Aluminum climbed to a six-year high on Friday and posted its biggest weekly gain as U.S. sanctions on leading Russian producer Rusal sent buyers and business partners to find supplies. Standard metals contracts on the London Metal Exchange (LME) hit their highest level since March 2012 at $ 2,340 a tonne before falling to a low of 1.7 percent at $ 2285.
Over the course of the week, aluminum posted a 12 percent jump in its biggest week of gains since the London Stock Exchange began trading in 1987, according to Reuters data. Prices of the metal climbed to the highest since 2012 Thursday, helping push this week’s gain to almost 14 percent, the most in Bloomberg records going back to June 1987.
“People are rushing to secure supply,” Ryan McKay, a commodity strategist at TD Securities in Toronto, told Bloomberg. “People are expecting that a significant amount of the metal produced by Rusal is going to be off the market.”
Rusal produces around 6 percent of the world’s aluminum and had sales of nearly $10 billion in 2017, with about 15% coming from the United States -- its second largest market after Russia. The company's shares have plummeted 56% since the sanctions were announced. The Moscow-based company also controls about 28 percent of Norilsk Nickel, which operates some of the richest mines in palladium, platinum, and nickel.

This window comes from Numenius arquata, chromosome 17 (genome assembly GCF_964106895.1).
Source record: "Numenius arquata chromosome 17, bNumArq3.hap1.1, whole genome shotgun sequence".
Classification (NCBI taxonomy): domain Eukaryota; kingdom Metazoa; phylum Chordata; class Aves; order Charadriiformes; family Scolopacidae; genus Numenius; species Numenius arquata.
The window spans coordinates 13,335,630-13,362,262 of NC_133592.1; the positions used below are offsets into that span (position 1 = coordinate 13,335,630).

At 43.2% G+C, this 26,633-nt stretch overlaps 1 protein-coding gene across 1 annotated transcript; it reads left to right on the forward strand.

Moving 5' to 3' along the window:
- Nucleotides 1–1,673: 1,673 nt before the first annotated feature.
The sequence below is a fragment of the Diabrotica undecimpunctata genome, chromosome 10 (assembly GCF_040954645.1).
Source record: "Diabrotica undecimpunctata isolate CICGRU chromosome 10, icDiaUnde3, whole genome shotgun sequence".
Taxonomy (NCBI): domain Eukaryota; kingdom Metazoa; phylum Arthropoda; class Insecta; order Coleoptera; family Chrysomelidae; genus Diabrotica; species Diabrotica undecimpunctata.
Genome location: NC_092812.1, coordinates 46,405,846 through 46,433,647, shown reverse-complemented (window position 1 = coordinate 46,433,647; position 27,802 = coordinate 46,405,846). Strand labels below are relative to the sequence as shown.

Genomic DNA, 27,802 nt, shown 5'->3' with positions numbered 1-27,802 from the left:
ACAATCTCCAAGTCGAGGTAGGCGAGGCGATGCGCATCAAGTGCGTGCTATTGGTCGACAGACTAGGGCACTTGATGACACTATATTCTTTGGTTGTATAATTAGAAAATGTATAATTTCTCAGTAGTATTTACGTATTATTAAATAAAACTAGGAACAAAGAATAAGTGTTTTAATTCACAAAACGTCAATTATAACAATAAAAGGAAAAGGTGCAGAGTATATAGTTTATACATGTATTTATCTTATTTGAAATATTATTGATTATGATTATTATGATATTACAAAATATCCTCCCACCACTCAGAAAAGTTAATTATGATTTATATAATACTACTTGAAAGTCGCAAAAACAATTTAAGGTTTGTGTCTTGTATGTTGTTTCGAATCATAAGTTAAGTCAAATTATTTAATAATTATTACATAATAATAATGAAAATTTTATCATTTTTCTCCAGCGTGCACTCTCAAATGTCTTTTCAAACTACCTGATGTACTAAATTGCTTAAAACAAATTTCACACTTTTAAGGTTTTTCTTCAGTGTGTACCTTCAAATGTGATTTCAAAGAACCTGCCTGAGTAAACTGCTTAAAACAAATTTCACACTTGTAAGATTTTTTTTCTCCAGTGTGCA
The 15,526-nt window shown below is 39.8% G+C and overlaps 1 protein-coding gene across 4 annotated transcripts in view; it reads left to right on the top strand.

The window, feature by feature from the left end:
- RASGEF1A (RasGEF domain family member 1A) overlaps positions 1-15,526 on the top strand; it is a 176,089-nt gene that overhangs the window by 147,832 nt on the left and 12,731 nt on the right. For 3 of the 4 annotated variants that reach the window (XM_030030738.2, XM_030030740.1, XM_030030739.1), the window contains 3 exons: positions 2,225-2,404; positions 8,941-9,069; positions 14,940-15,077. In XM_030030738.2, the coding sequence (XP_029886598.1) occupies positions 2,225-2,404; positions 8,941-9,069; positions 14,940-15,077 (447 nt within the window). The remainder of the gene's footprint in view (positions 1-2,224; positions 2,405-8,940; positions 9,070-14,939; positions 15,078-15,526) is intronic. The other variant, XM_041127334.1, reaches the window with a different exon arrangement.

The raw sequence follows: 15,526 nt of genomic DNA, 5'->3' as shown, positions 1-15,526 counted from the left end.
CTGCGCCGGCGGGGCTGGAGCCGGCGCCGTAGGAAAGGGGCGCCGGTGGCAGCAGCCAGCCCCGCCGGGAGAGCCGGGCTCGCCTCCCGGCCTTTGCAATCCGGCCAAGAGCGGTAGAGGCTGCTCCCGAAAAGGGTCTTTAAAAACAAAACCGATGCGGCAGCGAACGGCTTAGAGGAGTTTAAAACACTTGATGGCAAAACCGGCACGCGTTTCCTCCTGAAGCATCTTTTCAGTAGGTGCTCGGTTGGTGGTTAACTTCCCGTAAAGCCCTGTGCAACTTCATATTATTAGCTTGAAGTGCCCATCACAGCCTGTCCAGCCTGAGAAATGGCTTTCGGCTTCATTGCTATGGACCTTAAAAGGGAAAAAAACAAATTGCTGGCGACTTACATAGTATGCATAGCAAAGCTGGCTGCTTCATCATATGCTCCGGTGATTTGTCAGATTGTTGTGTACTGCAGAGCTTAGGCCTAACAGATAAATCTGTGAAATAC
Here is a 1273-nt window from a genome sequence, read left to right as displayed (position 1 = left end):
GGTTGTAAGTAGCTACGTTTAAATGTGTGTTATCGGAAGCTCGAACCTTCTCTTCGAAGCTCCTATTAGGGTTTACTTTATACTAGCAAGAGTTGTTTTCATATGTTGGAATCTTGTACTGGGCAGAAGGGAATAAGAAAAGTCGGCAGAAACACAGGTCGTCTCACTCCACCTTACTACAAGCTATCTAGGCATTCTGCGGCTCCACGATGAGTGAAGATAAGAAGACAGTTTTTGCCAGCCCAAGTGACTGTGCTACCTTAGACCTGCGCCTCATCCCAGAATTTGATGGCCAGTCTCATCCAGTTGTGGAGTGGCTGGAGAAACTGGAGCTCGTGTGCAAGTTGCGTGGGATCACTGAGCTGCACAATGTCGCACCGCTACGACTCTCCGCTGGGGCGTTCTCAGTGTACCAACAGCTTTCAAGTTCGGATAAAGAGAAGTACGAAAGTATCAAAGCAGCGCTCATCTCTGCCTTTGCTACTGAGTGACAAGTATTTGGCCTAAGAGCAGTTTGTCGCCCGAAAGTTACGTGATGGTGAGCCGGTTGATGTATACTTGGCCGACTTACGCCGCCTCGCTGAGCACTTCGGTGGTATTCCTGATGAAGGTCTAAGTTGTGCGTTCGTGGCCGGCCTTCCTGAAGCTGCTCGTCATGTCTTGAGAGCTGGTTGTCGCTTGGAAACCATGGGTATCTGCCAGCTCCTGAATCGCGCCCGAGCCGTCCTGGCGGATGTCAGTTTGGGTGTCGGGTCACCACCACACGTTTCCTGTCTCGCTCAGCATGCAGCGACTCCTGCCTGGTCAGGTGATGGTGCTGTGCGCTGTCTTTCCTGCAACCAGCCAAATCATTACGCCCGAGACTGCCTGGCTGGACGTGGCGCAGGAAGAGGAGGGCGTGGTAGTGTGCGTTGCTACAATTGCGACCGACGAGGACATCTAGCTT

Earlier this month, the U.S. sanctioned several Russian oligarchs, officials, businesses and agencies, freezing assets that are subject to U.S. jurisdiction and forbid Americans in general from doing business with them. "We cannot allow those seeking to sow confusion, discord, and rancor to be successful," President Donald Trump said in a statement released by the White House.
Russian lawmaker Konstantin Kosachev, chairman of the international affairs committee of Russia's upper house of parliament, described the action as baseless and unfriendly, Interfax news agency reported.
Christopher Granville, a managing director at TS Lombard, in a note to clients said: "The new US sanctions against Russia are a negative game-changer for three reasons: they directly affect portfolio investments; they are de-linked from clear conditionality; and they will be applied 'extra-territorially."
Short term price hikes won't do much to affect the cost of the consumer goods, but if aluminum remains expensive, companies will eventually look to raise prices on products that use the metal.
With reporting by Reuters, Bloomberg